A recent one from the “think-tank”, Demos, is no exception. It’s called “Turning the Tables” and has a sub-heading “Marking healthier choices easier for consumers”. It contains some valid recommendations about making unhealthy choices more difficult to access but its thinking “tanks” badly because it hasn’t got a clue what a positive healthy choice might be,

This is a common theme. “Unhealthy” equals fat, salt, sugar, red meat and processed meat; ergo, “healthy” is simply the opposite and anything we can do to reduce foods and diets containing these things is good – irrespective of context, overall food and diet composition, and certainly, of food integrity and quality.

All of which leads directly to recommendations that the food manufacturing industry should be given support to reformulate food processing to produce “innovative” processed food and preservatives, lab-grown meat and meat substitutes using patents and other intellectual property right based technologies such as genome editing and synthetic biology.

In fairness, there are some reasonable recommendations and the report also contains interesting information about consumer buying dynamics.

But there is nothing about positive health management, nothing about production systems, and nothing about environment, farming and food interactions, what might be called the ecology of health.

Microbiome health: an ecological approach

However, in happy contrast, another recent report highlights a whole body of research work, observation and thinking which does this and, for us at least, improves our understanding of how that new “buzzword” – the microbiome – can be viewed from a Whole Health Agriculture perspective.

Writing in “The Conversation”, Jake M Robinson, a landscape researcher at the University of Sheffield, explains that “biodiversity loss could be making us sick”. Here are some of the key points he makes:

– Most of us know that we are losing biodiversity at a massive rate. But we may not realise that microbial diversity is a large part of that biodiversity loss. “And these microbes – bacteria, viruses and fungi, among others – are essential for maintaining healthy ecosystems. Because humans are a part of these ecosystems, our health also suffers when they vanish, or when barriers reduce our exposure to them.”

– Many people now realise that our bodies “harbour distinct microbiomes – vast networks of microbes”. “The human gut alone harbours up to 100 trillion microbes, which outnumbers our own human cells. Our microbes provide services that are integral to our survival, such as processing food and providing chemicals that support brain function.”

– However, there is less recognition that “Contact with a diverse range of microbes in our environment is also essential for bolstering our immune system. Microbes found in environments closer to the ones we evolved in, such as woodlands and grasslands, are called “old friend” microbes by some microbiologists. That’s because they play a major role in “educating” our immune systems.

– Part of our immune system is fast-acting and non-specific, which means it attacks all substances in the absence of proper regulation. Old friend microbes from our environment help provide this regulatory role. They can also stimulate chemicals that help to control inflammation and prevent our bodies from attacking our own cells, or innocuous substances like pollen and dust.”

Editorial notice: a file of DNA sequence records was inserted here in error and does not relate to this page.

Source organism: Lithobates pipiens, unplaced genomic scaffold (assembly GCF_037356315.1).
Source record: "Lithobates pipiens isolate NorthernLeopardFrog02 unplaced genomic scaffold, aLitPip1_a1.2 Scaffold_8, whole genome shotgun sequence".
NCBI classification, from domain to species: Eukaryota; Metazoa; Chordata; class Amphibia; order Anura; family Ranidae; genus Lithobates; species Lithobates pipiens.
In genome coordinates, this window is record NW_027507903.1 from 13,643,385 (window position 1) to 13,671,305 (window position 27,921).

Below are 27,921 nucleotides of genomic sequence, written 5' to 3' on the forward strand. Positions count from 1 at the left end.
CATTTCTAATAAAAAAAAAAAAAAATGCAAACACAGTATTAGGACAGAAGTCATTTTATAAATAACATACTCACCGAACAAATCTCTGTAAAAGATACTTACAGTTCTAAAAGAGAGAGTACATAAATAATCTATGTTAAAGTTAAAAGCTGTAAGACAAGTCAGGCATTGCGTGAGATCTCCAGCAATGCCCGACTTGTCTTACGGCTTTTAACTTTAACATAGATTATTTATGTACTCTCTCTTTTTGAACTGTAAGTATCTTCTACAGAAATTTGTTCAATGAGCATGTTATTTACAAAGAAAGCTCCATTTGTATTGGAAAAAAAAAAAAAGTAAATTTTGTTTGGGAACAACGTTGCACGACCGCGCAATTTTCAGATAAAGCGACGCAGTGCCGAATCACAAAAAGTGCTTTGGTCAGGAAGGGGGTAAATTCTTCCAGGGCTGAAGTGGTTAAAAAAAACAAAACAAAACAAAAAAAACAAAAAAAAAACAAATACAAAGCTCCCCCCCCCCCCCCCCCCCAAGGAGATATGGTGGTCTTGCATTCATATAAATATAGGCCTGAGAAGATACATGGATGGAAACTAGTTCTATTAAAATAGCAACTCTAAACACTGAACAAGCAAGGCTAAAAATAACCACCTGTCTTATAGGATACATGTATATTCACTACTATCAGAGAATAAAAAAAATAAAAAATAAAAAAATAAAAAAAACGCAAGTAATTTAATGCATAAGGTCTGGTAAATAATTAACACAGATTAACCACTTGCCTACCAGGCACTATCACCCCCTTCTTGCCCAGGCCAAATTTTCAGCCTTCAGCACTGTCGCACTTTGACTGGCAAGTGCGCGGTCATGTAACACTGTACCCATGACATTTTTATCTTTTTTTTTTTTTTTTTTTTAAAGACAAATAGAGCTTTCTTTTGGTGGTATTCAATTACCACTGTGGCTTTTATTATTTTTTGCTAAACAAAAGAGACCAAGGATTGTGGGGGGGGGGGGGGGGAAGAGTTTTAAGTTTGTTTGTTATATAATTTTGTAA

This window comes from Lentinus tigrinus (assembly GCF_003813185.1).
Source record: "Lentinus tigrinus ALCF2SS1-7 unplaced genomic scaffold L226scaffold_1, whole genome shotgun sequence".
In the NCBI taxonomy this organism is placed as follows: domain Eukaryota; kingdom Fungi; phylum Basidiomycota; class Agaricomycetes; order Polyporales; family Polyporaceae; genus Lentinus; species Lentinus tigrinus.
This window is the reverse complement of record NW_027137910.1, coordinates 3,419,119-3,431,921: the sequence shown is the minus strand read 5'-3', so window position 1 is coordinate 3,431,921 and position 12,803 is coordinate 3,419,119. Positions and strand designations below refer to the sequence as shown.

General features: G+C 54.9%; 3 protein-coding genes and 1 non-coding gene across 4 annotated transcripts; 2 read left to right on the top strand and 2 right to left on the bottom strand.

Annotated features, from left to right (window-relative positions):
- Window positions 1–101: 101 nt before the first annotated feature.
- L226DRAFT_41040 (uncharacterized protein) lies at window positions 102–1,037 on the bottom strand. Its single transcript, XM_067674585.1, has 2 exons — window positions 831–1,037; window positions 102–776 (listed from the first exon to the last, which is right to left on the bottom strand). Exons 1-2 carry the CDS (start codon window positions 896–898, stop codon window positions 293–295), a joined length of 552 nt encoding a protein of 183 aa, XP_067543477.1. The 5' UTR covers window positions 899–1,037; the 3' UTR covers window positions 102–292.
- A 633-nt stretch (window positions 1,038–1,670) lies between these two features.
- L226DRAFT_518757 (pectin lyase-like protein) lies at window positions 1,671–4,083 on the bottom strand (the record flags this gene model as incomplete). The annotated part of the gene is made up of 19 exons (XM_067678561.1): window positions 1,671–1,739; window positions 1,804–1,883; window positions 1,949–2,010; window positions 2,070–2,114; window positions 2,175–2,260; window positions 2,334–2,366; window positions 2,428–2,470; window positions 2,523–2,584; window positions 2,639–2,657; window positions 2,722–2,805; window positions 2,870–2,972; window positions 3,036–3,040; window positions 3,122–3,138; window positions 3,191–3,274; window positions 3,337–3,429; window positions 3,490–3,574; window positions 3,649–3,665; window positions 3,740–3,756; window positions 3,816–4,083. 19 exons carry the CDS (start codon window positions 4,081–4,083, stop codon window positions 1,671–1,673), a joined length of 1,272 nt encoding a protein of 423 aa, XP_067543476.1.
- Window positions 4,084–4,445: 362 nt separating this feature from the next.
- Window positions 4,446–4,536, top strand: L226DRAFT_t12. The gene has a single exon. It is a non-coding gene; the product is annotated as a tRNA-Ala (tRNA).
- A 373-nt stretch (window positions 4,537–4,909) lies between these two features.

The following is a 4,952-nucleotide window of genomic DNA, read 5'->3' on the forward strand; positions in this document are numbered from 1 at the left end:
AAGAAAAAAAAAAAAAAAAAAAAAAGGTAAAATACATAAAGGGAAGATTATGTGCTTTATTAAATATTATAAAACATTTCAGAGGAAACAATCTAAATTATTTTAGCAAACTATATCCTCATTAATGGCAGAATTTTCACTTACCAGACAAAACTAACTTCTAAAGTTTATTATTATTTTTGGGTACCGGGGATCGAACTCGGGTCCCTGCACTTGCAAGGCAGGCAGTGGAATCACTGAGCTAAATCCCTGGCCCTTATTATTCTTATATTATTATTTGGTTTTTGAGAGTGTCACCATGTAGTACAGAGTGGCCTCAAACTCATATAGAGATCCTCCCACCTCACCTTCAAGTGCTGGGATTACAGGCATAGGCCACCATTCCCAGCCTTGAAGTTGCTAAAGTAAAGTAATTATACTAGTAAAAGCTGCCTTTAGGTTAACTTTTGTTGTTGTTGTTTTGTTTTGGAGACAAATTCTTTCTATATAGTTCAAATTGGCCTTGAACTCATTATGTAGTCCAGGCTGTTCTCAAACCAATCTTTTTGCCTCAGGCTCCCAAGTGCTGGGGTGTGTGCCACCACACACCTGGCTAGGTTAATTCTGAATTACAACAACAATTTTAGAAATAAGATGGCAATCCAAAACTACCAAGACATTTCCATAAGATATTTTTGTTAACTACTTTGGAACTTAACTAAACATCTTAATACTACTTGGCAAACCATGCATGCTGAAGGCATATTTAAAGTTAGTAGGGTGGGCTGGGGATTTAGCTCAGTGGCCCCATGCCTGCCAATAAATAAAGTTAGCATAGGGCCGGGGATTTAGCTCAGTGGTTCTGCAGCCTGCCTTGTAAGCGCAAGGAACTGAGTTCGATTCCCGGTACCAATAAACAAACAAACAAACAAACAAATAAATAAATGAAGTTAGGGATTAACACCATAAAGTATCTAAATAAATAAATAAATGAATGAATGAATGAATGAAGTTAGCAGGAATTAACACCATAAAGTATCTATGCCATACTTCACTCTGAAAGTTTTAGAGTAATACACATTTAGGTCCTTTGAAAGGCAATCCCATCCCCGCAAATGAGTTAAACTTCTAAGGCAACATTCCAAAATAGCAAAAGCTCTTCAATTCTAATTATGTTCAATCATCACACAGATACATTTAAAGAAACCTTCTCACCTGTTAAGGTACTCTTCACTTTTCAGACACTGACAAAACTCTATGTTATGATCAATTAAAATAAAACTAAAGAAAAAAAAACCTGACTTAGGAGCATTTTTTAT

– Exposure to a diverse range of microbes allows our bodies to mount an effective defensive response against pathogens. Another part of our immune system produces tiny armies of “memory cells” that maintain a record of all the pathogens our bodies encounter. This enables a rapid and effective immune response to similar pathogens in the future.

– Just as microbes have important roles in ecosystems, by helping plants grow and recycling soil nutrients, they also provide our bodies with nutrients and health-sustaining chemicals that promote good physical and mental health. This strengthens our resilience when facing diseases and other stressful times in our lives.”

Lessons for farming and land use

Robinson’s primary focus is on increasing biodiversity in urban settings to restore microbial activity aimed at improving the health of residents. He sees restoring natural habitats, growing diverse native plants, and providing access to safe, green spaces as key strategies.

These are just as relevant to farms – and of course many organic and health focussed farms are doing these things. The WHAg hypothesis is that there is a direct connection between the quality of diversity on farms and the food produced and the health of all those – people and livestock – who eat that food.

The concept of diverse microbial communities and “old friends” in the ecosystem being linked to those in human and animal bodies seems to fit into this hypothesis. It might be one explanation as to why health in all aspects of long established, whole farm systems appears to increase over time. Investigating this will be a key part of our research work in the next few years.

For now, we can’t see that the reductionist, technological approach to health of “think-tanks”, celebrity foundations and (probably) high profile “food strategy” task forces, which ignore the ecology of health, have much to commend them.

Here are some links, additional to those in the text above, for those interested.